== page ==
top of page
  • Writer's picturejamesbriankerr

The Road Not Taken


A version of this article originally appeared in HumbleDollar.


Last month marked two years since I leapt into the unknown and left the security of the corporate world to begin a second act as an independent writer.


How has it gone so far? Have things panned out as I hoped, financially and otherwise?


Well, let’s be clear upfront that this move was never about making money. It was about taking a shot at my long-held dream of being an author and independent storyteller. I’d put that dream on the back burner for the better part of thirty years as I did what I needed to do to support my family. Now, with my kids out of college and some savings in my pocket, I wanted to take a chance on myself before I ran out of time to do it. I didn’t want to get to the end of my life and find out that I had never taken a shot at living life on my own terms.


Two years later, the things that I have achieved are such that money can’t buy—namely:


- Seeing my first book in print and my blog gain a dedicated following


- Going to book signings and readings and interacting with readers and followers


- Being able to spend my days pursuing my passions rather than managing emails and responding to the latest corporate fire drill


- Having the chance to travel and spend precious time with my kids, including camping for an entire month under the big skies of Colorado where my middle son lives.


It’s safe to say I wouldn’t have been able to do any of these things if I was still running 12-hour a day at the corporate hamster wheel. But I’d be fooling myself if I said that all these things didn’t come at a price. I haven’t made a penny on my book, which is still earning back its upfront costs for the publisher, or on my blog, which is ad- and subscription-free.


My current writing project is a multigenerational novel about a Pennsylvania lumbering family that is facing an existential crisis following the death of its patriarch. I’ve spent two years researching and writing the book, and I’ve loved every minute of it. I can’t wait to get up in the morning to sit down at my desk and see the way the story and the characters continue to unfold.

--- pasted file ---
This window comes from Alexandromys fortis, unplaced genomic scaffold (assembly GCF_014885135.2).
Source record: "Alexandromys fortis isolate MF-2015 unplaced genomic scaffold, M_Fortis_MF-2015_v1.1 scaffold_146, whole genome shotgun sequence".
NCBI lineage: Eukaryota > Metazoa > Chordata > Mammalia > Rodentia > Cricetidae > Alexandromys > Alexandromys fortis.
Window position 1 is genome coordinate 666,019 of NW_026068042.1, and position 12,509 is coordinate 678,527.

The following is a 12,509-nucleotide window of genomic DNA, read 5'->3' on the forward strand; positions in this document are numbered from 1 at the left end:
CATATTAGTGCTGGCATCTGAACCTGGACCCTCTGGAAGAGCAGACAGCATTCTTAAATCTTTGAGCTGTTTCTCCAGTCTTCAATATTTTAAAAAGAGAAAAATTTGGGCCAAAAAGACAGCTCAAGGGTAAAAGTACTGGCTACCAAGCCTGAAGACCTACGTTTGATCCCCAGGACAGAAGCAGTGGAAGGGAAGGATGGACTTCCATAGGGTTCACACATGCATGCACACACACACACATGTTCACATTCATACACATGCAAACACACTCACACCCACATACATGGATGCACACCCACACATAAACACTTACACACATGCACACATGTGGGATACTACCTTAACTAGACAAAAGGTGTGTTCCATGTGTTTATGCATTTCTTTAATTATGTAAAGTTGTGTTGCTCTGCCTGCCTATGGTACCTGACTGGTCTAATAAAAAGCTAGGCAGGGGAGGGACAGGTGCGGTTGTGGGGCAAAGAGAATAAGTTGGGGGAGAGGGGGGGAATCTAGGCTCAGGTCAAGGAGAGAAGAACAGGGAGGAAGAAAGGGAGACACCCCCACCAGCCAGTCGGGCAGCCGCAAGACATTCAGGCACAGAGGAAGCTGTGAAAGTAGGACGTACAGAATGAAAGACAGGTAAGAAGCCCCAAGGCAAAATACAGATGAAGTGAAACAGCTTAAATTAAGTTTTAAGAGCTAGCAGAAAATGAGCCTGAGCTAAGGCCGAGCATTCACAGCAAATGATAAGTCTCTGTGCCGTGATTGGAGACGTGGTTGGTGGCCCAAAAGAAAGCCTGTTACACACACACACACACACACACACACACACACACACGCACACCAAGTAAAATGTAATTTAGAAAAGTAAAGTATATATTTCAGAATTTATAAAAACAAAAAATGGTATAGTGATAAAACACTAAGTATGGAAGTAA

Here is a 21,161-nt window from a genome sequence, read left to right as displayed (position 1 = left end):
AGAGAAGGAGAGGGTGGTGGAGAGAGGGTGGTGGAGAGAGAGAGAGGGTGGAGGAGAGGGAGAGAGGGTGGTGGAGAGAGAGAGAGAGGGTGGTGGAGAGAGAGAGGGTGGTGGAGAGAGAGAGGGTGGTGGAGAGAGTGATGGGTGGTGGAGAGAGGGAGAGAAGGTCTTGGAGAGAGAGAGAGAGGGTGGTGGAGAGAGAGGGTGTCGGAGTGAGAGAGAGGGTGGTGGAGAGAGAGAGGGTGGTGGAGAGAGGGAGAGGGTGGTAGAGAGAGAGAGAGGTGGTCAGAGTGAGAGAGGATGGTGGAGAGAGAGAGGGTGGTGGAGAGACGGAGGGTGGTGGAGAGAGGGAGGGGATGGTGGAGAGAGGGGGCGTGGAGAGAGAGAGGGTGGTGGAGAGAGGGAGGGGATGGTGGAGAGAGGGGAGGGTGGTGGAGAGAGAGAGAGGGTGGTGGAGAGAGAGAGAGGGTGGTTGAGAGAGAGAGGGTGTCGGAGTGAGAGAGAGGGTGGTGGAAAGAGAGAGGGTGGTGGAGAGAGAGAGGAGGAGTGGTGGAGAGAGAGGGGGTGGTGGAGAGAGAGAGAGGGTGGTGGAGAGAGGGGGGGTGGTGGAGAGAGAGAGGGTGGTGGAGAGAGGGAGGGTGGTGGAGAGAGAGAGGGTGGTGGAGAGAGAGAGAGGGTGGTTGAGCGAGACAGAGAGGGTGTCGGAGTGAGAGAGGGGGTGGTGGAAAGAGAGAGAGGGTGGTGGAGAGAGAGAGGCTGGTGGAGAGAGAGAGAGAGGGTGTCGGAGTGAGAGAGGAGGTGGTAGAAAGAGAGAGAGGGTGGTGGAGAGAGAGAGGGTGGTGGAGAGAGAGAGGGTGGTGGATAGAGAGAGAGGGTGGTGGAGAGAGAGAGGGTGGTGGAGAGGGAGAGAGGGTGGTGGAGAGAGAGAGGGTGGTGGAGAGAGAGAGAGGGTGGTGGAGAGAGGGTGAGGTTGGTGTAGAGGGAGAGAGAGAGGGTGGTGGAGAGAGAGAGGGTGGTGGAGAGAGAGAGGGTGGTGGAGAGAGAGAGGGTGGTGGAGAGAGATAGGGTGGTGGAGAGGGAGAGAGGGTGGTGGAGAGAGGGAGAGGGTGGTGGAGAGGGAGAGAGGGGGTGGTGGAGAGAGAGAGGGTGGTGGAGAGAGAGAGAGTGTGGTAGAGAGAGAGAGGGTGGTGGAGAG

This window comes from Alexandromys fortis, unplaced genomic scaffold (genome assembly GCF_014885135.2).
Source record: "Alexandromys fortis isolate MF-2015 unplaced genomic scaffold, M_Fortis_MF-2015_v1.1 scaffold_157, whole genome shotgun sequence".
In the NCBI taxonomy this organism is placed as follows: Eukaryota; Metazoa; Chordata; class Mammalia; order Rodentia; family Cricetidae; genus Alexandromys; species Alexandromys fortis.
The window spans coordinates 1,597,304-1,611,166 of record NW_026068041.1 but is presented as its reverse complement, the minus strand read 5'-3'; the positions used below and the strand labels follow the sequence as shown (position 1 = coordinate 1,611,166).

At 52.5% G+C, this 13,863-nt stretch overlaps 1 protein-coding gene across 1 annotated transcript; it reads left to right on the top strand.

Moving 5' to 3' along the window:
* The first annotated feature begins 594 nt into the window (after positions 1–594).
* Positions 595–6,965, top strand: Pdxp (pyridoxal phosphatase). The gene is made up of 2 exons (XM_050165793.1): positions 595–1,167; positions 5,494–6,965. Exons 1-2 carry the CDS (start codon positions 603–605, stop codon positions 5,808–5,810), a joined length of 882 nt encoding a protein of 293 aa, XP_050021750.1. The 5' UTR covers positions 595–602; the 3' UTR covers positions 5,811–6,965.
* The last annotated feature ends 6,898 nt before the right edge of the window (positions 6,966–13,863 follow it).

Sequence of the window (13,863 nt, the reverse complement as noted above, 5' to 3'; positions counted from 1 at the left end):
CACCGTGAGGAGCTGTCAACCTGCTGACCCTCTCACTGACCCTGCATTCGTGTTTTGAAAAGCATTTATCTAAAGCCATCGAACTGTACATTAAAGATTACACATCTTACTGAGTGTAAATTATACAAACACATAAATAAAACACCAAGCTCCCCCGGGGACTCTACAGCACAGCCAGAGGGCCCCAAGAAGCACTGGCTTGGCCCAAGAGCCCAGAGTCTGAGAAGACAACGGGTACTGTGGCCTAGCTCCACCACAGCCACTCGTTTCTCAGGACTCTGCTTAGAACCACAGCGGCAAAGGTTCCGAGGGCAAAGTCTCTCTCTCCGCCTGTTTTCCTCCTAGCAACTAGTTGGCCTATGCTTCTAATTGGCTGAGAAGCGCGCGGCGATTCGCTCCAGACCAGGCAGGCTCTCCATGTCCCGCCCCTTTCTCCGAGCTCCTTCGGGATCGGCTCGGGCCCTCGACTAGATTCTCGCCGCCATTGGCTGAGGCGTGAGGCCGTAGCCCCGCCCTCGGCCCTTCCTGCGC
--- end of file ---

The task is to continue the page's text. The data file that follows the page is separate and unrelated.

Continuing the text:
Still, I hold no illusions that I will ever see a financial payback for all the time I’ve spent on this crazy project. Even if I’m fortunate enough to find an agent and a publisher for the book, the odds of making any money on it are about as long as winning the lottery.


The fact is, everything we do has a price, and that price has to do with our time. As I write in my debut book, The Long Walk Home, time is our most precious resource and commodity, and every choice we make about how to spend our time represents an opportunity cost for an alternative road not taken.


My own opportunity cost for the past two years has been missing out on earning a six-figure salary and all the things I could have done with that money, including investing in the financial markets at depressed prices. I made that choice willingly because I had something burning inside me that demanded attention, but I’m well aware of what I lost whenever I glance at my portfolio and see what could have been had I continued to earn money and invest over the past two years.


And it’s not just the money that I’ve lost in making the decision to exit the corporate world. I miss my old teammates. I miss the camaraderie of being part of a team and an organization with a shared mission. I miss the feeling of accomplishment that comes from seeing my efforts make a difference for a big, publicly traded company.


Would I make the same decision again if I had to?


Yes, yes—a thousand times, yes. There is nothing more fulfilling, I’ve found, than being able to spend one’s time doing what you love. To gain that freedom was well worth the opportunities I lost.


At the same time, I’ve gained a greater appreciation of the things I took for granted while working: the money, the friendships, the camaraderie.


My advice: whether you’re considering jumping into retirement or taking a shot at a second-act career, take the time to be clear not just about what you’ll be gaining with the move, but what you’ll be losing. Quantify them if at all possible. Ask yourself what your time is worth and how best to utilize that time in pursuit of your goals.


Being as clear as possible on the different alternatives for your time will help you make the best decision possible in this uncertain journey we call life.

71 views0 comments

Recent Posts

See All

Commenti


bottom of page